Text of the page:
I don’t know much about the mortgage crisis, but got an interesting insight last week. I was sitting next to a couple on a flight last week, and silently listening to them go over ALL their options on their apparently sky-high mortgage on their now overpriced house. Quite imaginative these two.
They were hardly the Joads about to be evicted from the ancestral homestead by bankers in black hats. Both seemed to be well-dressed and well off (flying from Denver to Boston) and employed. But their anger was not necessarily that they had bought in at the peak of the market and now were stuck paying off a relatively high-interest loan that was apparently more than their house was worth, but rather that with all the sudden great buys out there, they didn’t have the wherewithal to take advantage–while a default of some sort would at least free them up to go back in and buy something both far nicer and far cheaper.
If that thinking became widespread and a chain reaction–that the problem is not so much a sudden economic downturn that has meant mortgages can’t be met, but rather a combination of anger (e.g., betting wrong and now owning a debt greater than the accompanying asset is worth) and not-wanting to-play-by-the-rules (e.g., why not let bygones be bygones and instead find a way [[i.e., it's the bank's problem not ours] to start over at a cheaper interest rate and a better house for less money?) — then you can see why the banks are panicking. Perhaps they suspect that this current generation of buyer is of a different sort than from the past, and thinks obligations and contracts mean little, and everything instead is always negotiable.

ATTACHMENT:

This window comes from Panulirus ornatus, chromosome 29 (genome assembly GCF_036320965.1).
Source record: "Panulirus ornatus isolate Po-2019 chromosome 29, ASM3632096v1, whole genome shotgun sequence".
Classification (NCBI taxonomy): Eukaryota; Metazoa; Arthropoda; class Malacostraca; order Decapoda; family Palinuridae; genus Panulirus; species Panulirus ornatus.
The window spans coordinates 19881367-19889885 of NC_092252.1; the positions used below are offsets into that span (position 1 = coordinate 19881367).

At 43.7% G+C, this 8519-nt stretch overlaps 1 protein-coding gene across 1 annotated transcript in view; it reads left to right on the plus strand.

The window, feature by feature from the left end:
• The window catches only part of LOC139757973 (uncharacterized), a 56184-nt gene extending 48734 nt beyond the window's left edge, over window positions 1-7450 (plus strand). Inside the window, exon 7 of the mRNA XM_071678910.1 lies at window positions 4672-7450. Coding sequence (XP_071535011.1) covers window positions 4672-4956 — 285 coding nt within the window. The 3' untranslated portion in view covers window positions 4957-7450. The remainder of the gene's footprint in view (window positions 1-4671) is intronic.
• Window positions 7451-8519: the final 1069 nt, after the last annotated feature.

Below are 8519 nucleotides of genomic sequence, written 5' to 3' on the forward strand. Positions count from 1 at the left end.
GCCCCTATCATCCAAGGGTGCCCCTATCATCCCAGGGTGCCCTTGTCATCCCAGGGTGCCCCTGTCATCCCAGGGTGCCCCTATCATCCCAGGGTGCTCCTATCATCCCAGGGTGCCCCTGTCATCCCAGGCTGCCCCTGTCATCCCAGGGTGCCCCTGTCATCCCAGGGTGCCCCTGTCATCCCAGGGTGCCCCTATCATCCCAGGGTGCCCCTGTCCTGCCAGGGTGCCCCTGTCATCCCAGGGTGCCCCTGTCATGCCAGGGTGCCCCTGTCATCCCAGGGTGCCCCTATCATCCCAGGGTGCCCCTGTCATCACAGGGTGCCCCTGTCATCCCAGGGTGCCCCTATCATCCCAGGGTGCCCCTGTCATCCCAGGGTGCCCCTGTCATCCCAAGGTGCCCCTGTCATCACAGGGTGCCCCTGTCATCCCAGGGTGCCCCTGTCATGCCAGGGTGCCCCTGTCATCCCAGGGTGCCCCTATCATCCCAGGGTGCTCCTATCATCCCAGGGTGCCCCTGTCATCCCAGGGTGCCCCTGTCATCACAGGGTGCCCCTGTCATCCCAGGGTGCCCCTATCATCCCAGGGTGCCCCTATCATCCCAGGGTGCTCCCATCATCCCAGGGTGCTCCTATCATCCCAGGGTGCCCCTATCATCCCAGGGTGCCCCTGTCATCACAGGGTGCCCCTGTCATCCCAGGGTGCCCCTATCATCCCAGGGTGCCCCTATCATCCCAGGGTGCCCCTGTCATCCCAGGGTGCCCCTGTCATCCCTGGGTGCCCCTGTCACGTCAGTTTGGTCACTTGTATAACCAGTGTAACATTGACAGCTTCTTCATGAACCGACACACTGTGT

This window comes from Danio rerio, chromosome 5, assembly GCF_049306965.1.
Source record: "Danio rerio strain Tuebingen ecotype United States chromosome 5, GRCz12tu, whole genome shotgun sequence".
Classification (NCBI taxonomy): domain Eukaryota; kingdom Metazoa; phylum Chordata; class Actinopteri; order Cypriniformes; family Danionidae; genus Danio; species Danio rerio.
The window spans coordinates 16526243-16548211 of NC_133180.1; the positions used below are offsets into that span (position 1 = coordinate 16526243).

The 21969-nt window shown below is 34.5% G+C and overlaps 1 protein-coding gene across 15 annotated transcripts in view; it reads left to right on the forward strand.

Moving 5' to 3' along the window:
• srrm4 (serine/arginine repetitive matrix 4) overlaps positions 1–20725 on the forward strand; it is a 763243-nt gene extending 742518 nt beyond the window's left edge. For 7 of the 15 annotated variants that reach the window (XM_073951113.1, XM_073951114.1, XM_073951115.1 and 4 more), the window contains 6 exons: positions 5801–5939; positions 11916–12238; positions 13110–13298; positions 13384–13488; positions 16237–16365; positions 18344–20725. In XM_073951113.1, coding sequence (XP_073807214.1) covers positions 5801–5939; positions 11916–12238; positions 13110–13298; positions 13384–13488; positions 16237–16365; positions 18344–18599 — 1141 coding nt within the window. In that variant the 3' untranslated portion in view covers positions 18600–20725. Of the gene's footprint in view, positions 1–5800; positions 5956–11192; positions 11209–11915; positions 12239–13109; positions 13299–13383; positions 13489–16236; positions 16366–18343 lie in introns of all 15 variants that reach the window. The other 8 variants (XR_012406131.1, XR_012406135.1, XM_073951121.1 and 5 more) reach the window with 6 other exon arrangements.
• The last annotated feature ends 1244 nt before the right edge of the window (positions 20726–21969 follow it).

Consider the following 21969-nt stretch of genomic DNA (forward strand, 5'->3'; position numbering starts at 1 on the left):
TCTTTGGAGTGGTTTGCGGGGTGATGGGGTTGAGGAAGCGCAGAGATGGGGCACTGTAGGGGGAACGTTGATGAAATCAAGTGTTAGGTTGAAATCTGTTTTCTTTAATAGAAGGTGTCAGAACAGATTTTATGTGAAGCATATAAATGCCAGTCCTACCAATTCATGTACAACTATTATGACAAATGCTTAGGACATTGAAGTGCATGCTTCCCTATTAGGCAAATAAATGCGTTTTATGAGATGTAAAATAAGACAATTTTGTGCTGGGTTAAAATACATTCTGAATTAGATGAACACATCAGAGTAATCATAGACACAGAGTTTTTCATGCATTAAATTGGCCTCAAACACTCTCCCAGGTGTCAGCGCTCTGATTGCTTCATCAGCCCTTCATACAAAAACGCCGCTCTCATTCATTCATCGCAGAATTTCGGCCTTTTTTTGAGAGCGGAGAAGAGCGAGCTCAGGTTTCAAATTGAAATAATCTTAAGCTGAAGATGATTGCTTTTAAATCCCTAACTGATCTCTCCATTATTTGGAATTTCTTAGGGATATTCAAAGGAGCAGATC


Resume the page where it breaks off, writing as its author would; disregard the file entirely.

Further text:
We may be a long way from our grandparents’ generation. I remember hearing from them that the only thing worse than the evil of a farm mortgage was the shame of not paying it.